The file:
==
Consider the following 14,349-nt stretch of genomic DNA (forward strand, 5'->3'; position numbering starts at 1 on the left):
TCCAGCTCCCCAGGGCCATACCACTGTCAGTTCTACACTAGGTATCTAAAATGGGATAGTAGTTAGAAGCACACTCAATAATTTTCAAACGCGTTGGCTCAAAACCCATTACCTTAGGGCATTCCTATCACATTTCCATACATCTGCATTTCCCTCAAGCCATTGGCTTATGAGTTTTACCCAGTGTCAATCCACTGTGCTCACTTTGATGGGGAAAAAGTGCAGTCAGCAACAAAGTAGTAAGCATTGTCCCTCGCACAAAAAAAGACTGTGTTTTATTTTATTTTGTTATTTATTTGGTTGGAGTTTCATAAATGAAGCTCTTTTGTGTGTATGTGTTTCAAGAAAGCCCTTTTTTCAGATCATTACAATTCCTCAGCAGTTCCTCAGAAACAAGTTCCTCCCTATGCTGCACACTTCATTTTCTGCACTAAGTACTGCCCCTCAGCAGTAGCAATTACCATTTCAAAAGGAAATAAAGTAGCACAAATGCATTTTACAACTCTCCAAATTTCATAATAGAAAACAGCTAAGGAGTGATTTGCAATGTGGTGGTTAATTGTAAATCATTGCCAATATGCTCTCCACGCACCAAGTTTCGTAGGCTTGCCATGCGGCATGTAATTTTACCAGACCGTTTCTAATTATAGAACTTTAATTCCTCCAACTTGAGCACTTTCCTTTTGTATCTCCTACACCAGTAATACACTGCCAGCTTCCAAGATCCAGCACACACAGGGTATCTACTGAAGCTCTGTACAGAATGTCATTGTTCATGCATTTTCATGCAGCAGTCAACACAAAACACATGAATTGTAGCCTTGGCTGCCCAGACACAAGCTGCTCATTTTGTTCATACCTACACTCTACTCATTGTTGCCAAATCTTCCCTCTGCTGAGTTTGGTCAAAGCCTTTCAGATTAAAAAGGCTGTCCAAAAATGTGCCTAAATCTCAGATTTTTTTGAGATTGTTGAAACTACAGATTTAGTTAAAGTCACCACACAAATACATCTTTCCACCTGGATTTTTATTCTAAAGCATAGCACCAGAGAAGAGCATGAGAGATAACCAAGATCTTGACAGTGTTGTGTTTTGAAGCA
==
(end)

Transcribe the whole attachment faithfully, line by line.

Consider the following 14,349-nt stretch of genomic DNA (forward strand, 5'->3'; position numbering starts at 1 on the left):
TCCAGCTCCCCAGGGCCATACCACTGTCAGTTCTACACTAGGTATCTAAAATGGGATAGTAGTTAGAAGCACACTCAATAATTTTCAAACGCGTTGGCTCAAAACCCATTACCTTAGGGCATTCCTATCACATTTCCATACATCTGCATTTCCCTCAAGCCATTGGCTTATGAGTTTTACCCAGTGTCAATCCACTGTGCTCACTTTGATGGGGAAAAAGTGCAGTCAGCAACAAAGTAGTAAGCATTGTCCCTCGCACAAAAAAAGACTGTGTTTTATTTTATTTTGTTATTTATTTGGTTGGAGTTTCATAAATGAAGCTCTTTTGTGTGTATGTGTTTCAAGAAAGCCCTTTTTTCAGATCATTACAATTCCTCAGCAGTTCCTCAGAAACAAGTTCCTCCCTATGCTGCACACTTCATTTTCTGCACTAAGTACTGCCCCTCAGCAGTAGCAATTACCATTTCAAAAGGAAATAAAGTAGCACAAATGCATTTTACAACTCTCCAAATTTCATAATAGAAAACAGCTAAGGAGTGATTTGCAATGTGGTGGTTAATTGTAAATCATTGCCAATATGCTCTCCACGCACCAAGTTTCGTAGGCTTGCCATGCGGCATGTAATTTTACCAGACCGTTTCTAATTATAGAACTTTAATTCCTCCAACTTGAGCACTTTCCTTTTGTATCTCCTACACCAGTAATACACTGCCAGCTTCCAAGATCCAGCACACACAGGGTATCTACTGAAGCTCTGTACAGAATGTCATTGTTCATGCATTTTCATGCAGCAGTCAACACAAAACACATGAATTGTAGCCTTGGCTGCCCAGACACAAGCTGCTCATTTTGTTCATACCTACACTCTACTCATTGTTGCCAAATCTTCCCTCTGCTGAGTTTGGTCAAAGCCTTTCAGATTAAAAAGGCTGTCCAAAAATGTGCCTAAATCTCAGATTTTTTTGAGATTGTTGAAACTACAGATTTAGTTAAAGTCACCACACAAATACATCTTTCCACCTGGATTTTTATTCTAAAGCATAGCACCAGAGAAGAGCATGAGAGATAACCAAGATCTTGACAGTGTTGTGTTTTGAAGCA